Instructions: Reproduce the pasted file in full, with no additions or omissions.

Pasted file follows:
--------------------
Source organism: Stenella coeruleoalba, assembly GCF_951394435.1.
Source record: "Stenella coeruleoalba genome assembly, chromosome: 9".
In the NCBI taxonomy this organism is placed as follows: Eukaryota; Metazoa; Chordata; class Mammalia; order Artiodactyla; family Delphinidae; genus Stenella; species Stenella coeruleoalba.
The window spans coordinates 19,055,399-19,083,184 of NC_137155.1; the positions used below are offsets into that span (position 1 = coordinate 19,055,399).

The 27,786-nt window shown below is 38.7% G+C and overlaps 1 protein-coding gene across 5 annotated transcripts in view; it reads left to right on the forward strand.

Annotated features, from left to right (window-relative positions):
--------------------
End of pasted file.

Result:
Source organism: Stenella coeruleoalba, assembly GCF_951394435.1.
Source record: "Stenella coeruleoalba genome assembly, chromosome: 9".
In the NCBI taxonomy this organism is placed as follows: Eukaryota; Metazoa; Chordata; class Mammalia; order Artiodactyla; family Delphinidae; genus Stenella; species Stenella coeruleoalba.
The window spans coordinates 19,055,399-19,083,184 of NC_137155.1; the positions used below are offsets into that span (position 1 = coordinate 19,055,399).

The 27,786-nt window shown below is 38.7% G+C and overlaps 1 protein-coding gene across 5 annotated transcripts in view; it reads left to right on the forward strand.

Annotated features, from left to right (window-relative positions):